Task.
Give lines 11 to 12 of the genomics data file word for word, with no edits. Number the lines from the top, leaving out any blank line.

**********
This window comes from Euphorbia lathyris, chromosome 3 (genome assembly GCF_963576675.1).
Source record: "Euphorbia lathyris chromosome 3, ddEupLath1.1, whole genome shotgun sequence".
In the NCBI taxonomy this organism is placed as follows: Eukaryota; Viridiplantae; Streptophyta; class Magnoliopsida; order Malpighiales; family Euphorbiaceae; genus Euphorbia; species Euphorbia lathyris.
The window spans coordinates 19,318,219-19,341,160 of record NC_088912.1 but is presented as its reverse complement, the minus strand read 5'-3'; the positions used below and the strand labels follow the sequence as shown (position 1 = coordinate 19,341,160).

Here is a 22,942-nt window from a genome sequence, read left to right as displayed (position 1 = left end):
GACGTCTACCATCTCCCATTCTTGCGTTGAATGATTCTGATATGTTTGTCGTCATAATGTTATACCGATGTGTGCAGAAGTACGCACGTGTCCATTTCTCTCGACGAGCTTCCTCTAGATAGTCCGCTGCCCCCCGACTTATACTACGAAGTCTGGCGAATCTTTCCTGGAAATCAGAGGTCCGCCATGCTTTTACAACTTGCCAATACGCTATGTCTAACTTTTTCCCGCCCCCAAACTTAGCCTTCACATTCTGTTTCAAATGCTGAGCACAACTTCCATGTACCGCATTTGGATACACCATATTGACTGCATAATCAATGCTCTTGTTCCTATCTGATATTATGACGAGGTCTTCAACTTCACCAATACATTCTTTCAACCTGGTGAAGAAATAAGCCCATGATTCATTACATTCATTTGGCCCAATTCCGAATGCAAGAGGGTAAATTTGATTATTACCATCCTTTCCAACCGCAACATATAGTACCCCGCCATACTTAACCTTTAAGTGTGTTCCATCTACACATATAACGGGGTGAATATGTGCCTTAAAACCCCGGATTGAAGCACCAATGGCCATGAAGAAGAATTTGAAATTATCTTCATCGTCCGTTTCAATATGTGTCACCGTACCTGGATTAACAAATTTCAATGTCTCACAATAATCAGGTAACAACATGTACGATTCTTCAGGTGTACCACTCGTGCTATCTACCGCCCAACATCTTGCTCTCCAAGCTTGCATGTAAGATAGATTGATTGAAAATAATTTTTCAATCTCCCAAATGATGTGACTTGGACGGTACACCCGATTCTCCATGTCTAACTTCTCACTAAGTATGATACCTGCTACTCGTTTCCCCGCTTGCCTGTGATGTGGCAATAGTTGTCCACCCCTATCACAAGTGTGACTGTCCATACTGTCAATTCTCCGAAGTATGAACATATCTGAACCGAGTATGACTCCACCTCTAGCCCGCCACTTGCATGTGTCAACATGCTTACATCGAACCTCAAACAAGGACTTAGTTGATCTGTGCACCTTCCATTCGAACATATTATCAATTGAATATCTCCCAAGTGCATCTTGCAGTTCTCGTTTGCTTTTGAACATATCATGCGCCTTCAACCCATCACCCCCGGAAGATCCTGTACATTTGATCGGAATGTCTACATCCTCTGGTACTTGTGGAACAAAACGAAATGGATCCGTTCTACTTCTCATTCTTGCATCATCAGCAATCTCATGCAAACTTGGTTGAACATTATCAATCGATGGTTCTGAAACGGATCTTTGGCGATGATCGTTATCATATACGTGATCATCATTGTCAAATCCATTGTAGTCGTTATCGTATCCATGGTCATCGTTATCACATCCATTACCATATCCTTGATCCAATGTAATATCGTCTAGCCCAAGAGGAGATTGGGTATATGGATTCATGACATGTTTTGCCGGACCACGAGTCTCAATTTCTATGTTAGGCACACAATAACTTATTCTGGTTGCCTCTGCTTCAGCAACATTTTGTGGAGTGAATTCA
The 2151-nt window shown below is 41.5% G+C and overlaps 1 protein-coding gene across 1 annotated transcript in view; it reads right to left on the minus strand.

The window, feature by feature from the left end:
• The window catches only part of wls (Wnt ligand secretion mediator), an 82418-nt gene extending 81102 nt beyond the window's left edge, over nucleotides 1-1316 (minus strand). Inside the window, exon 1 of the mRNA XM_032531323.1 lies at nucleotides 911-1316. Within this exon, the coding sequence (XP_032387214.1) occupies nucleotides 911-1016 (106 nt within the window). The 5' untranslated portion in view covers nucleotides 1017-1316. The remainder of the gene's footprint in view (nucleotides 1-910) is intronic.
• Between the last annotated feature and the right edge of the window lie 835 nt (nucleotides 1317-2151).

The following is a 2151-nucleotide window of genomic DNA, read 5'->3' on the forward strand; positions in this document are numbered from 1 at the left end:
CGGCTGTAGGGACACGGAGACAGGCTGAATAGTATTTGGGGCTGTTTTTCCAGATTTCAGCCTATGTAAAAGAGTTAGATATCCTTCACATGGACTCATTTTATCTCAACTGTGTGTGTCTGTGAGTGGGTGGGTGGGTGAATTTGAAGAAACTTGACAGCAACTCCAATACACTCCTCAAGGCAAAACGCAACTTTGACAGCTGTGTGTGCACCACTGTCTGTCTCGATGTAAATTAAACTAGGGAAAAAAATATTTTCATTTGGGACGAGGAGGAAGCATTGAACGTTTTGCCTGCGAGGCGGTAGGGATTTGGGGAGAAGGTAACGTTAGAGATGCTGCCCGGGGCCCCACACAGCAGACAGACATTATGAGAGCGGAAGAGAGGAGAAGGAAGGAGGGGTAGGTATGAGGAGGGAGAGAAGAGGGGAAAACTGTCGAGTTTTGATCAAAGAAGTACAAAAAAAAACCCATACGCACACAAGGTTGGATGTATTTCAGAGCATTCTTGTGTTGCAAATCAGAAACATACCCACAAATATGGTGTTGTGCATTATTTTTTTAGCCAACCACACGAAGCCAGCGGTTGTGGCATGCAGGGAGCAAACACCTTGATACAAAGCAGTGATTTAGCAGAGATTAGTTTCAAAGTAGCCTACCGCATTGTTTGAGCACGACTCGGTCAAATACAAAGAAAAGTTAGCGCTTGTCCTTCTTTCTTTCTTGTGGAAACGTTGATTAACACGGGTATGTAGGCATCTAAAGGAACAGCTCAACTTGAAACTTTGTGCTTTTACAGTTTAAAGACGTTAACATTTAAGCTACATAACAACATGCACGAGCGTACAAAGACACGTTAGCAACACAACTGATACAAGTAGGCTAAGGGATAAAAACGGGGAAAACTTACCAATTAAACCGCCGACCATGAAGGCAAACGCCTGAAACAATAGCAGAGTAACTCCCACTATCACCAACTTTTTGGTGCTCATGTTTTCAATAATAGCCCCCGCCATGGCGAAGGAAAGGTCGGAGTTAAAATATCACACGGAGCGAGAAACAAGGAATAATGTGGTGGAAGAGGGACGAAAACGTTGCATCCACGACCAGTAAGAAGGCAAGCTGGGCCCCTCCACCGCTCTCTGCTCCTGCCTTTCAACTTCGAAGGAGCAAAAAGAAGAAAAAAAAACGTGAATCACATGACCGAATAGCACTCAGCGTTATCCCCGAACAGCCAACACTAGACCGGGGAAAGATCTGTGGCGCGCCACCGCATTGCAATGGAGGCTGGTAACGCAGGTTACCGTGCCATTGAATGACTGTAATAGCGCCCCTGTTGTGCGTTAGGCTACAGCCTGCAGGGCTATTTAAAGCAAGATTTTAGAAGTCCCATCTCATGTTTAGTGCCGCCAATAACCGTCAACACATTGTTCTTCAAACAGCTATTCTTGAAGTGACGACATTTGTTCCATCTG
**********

The following is a 2151-nucleotide window of genomic DNA, read 5'->3' on the forward strand; positions in this document are numbered from 1 at the left end:
CGGCTGTAGGGACACGGAGACAGGCTGAATAGTATTTGGGGCTGTTTTTCCAGATTTCAGCCTATGTAAAAGAGTTAGATATCCTTCACATGGACTCATTTTATCTCAACTGTGTGTGTCTGTGAGTGGGTGGGTGGGTGAATTTGAAGAAACTTGACAGCAACTCCAATACACTCCTCAAGGCAAAACGCAACTTTGACAGCTGTGTGTGCACCACTGTCTGTCTCGATGTAAATTAAACTAGGGAAAAAAATATTTTCATTTGGGACGAGGAGGAAGCATTGAACGTTTTGCCTGCGAGGCGGTAGGGATTTGGGGAGAAGGTAACGTTAGAGATGCTGCCCGGGGCCCCACACAGCAGACAGACATTATGAGAGCGGAAGAGAGGAGAAGGAAGGAGGGGTAGGTATGAGGAGGGAGAGAAGAGGGGAAAACTGTCGAGTTTTGATCAAAGAAGTACAAAAAAAAACCCATACGCACACAAGGTTGGATGTATTTCAGAGCATTCTTGTGTTGCAAATCAGAAACATACCCACAAATATGGTGTTGTGCATTATTTTTTTAGCCAACCACACGAAGCCAGCGGTTGTGGCATGCAGGGAGCAAACACCTTGATACAAAGCAGTGATTTAGCAGAGATTAGTTTCAAAGTAGCCTACCGCATTGTTTGAGCACGACTCGGTCAAATACAAAGAAAAGTTAGCGCTTGTCCTTCTTTCTTTCTTGTGGAAACGTTGATTAACACGGGTATGTAGGCATCTAAAGGAACAGCTCAACTTGAAACTTTGTGCTTTTACAGTTTAAAGACGTTAACATTTAAGCTACATAACAACATGCACGAGCGTACAAAGACACGTTAGCAACACAACTGATACAAGTAGGCTAAGGGATAAAAACGGGGAAAACTTACCAATTAAACCGCCGACCATGAAGGCAAACGCCTGAAACAATAGCAGAGTAACTCCCACTATCACCAACTTTTTGGTGCTCATGTTTTCAATAATAGCCCCCGCCATGGCGAAGGAAAGGTCGGAGTTAAAATATCACACGGAGCGAGAAACAAGGAATAATGTGGTGGAAGAGGGACGAAAACGTTGCATCCACGACCAGTAAGAAGGCAAGCTGGGCCCCTCCACCGCTCTCTGCTCCTGCCTTTCAACTTCGAAGGAGCAAAAAGAAGAAAAAAAAACGTGAATCACATGACCGAATAGCACTCAGCGTTATCCCCGAACAGCCAACACTAGACCGGGGAAAGATCTGTGGCGCGCCACCGCATTGCAATGGAGGCTGGTAACGCAGGTTACCGTGCCATTGAATGACTGTAATAGCGCCCCTGTTGTGCGTTAGGCTACAGCCTGCAGGGCTATTTAAAGCAAGATTTTAGAAGTCCCATCTCATGTTTAGTGCCGCCAATAACCGTCAACACATTGTTCTTCAAACAGCTATTCTTGAAGTGACGACATTTGTTCCATCTG